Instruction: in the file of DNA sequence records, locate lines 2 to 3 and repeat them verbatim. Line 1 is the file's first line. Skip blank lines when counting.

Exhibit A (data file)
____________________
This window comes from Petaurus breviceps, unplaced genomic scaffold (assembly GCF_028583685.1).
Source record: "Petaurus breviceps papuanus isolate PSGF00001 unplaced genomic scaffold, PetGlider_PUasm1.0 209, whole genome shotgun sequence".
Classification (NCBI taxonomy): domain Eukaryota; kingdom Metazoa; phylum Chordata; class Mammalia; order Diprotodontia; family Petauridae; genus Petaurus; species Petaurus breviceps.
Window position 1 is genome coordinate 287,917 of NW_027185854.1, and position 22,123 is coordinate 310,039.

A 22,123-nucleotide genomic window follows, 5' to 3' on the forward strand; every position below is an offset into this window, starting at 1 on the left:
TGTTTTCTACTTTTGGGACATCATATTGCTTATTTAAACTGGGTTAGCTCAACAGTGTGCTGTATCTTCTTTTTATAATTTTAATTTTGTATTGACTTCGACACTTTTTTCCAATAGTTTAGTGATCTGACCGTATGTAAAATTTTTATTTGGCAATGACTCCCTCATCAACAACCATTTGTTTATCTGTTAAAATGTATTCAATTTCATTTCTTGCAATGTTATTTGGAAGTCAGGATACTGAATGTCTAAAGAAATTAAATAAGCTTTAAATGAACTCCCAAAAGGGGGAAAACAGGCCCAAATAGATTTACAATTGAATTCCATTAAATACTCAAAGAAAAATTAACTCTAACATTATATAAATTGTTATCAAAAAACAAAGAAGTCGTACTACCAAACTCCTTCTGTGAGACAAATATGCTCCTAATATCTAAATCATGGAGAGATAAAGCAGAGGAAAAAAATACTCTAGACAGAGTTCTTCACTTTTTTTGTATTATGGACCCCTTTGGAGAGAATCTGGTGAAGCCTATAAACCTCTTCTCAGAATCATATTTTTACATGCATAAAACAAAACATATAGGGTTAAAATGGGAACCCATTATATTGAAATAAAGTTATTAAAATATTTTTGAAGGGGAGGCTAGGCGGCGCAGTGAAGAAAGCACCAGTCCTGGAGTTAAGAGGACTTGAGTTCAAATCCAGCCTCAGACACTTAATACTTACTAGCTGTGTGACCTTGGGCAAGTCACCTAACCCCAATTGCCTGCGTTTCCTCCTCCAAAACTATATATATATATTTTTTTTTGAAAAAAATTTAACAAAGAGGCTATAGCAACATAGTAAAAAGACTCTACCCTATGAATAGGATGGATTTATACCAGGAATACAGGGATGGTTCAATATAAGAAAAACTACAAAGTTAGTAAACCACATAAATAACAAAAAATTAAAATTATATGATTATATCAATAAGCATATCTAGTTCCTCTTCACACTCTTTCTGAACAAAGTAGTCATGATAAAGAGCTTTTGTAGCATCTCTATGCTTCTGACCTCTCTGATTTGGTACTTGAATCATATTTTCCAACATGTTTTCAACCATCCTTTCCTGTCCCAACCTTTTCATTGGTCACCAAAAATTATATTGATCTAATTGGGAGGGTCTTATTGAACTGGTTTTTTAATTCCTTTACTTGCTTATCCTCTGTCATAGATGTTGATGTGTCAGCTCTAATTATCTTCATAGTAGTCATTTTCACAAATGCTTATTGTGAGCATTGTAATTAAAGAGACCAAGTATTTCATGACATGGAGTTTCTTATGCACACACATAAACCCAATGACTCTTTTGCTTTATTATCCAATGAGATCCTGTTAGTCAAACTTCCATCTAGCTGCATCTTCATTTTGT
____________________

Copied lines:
Source record: "Petaurus breviceps papuanus isolate PSGF00001 unplaced genomic scaffold, PetGlider_PUasm1.0 209, whole genome shotgun sequence".
Classification (NCBI taxonomy): domain Eukaryota; kingdom Metazoa; phylum Chordata; class Mammalia; order Diprotodontia; family Petauridae; genus Petaurus; species Petaurus breviceps.